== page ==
Australian court rules that woman, who was hurt when light fitting fell on her during sex in a motel, is entitled to compensation
An Australian woman who was injured while having sex on an overnight work trip has won the right to compensation after a court dismissed her employer’s argument that her injuries had not been sustained as part of her job.
The woman, who can’t be named for legal reasons, was hurt when a glass light fitting fell on her during sex in a motel on an overnight trip five years ago. She was treated in hospital for injuries to her nose and face and later suffered depression and was unable to continue in her job. She filed a case for compensation against her employer, a federal government agency, for her physical and psychological injuries.
On the night in question in 2007, the woman was staying at a motel in the country town of Nowra, 160kms (100 miles) south of Sydney. She had dinner with a man and then invited him back to her room where they had sex, during which a light fitting above the bed fell on her.
In a statement, heard by a court in 2011, the man said he wasn’t sure how the light fell: “I think she was on her back when it happened but I was not paying attention because we were rolling around,” he said.
His statement said they had been “going hard” and he wasn’t sure if they had bumped the light or if it had just fallen off.
The woman’s employer had initially accepted her claim for compensation, but later reversed its decision, saying the injury happened outside the course of her official duties.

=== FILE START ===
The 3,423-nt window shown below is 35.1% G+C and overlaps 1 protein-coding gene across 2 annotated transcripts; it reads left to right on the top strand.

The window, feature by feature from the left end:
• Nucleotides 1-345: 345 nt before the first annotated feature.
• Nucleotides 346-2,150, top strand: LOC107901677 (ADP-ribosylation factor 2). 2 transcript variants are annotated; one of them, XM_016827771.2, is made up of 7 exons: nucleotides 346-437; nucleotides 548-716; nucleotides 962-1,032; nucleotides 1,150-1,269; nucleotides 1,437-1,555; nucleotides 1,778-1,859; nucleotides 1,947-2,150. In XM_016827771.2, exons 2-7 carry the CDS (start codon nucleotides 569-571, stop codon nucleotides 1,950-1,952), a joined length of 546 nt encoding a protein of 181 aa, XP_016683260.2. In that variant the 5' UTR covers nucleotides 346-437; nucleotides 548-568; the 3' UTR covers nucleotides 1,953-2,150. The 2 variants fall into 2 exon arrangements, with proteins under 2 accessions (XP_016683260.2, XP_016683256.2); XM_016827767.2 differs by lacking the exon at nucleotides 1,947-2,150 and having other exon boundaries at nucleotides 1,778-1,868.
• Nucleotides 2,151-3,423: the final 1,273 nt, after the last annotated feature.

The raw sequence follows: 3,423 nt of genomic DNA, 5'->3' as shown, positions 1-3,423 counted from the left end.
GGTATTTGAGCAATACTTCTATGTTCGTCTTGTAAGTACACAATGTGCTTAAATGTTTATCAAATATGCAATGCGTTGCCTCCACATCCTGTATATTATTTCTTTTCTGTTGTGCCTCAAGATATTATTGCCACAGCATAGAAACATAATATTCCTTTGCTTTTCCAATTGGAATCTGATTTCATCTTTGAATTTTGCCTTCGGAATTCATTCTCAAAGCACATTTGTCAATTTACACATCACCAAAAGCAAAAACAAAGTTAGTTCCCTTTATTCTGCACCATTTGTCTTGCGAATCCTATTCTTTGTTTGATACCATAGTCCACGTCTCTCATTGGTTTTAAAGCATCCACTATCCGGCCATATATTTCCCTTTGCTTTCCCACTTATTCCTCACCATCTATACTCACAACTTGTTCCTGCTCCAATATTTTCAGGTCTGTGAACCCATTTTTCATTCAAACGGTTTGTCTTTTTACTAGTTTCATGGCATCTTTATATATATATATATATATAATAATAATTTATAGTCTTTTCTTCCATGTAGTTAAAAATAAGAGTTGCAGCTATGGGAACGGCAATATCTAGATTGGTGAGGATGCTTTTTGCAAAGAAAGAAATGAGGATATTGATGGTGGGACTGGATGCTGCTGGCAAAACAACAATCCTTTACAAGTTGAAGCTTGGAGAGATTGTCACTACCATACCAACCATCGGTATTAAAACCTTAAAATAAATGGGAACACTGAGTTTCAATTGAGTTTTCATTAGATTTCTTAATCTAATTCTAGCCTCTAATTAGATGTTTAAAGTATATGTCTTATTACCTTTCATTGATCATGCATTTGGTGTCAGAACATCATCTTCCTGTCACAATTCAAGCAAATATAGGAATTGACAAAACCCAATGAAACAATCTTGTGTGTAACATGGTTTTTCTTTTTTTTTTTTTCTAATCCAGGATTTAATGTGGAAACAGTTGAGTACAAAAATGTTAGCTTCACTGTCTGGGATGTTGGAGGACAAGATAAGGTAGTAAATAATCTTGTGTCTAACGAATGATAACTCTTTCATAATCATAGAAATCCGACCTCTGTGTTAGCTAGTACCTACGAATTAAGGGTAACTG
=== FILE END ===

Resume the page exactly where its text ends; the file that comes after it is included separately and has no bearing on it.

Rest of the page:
When the case went to court in 2011, the woman’s lawyer, Leo Grey, said there was no suggestion the woman was engaged in any misconduct. He said she had been injured while engaging in “lawful sexual activity” and that there had “not been any rule that employees should not have anyone else in their room without express permission of their department”.
“This is not the 1920s, after all,” Grey told the court.
Grey argued that sex was “an ordinary incident of life” commonly undertaken in a motel room at night, like sleeping or showering.
But lawyers acting for ComCare, the woman’s workplace insurer, argued that while people needed to sleep, eat and attend to their personal hygiene, they did not “need to have sex”.
The federal court judged that it did not matter whether she spent her evenings having sex or “playing card games”, she was still, in effect, at work. “In the absence of any misconduct, or an intentionally self-inflicted injury, the fact that the applicant was engaged in sexual activity rather than some other lawful recreational activity while in her motel room does not lead to any different result,” Justice John Nicholas said.
Comcare was ordered to pay costs and must now appeal to the high court if it wants to overturn the decision.
Its spokesman told Fairfax Media the agency was reviewing the judgment. “The issue is a significant one. Workers need to be clear about their entitlements and employers should have an understanding of their responsibilities and how to support their staff,” he said.
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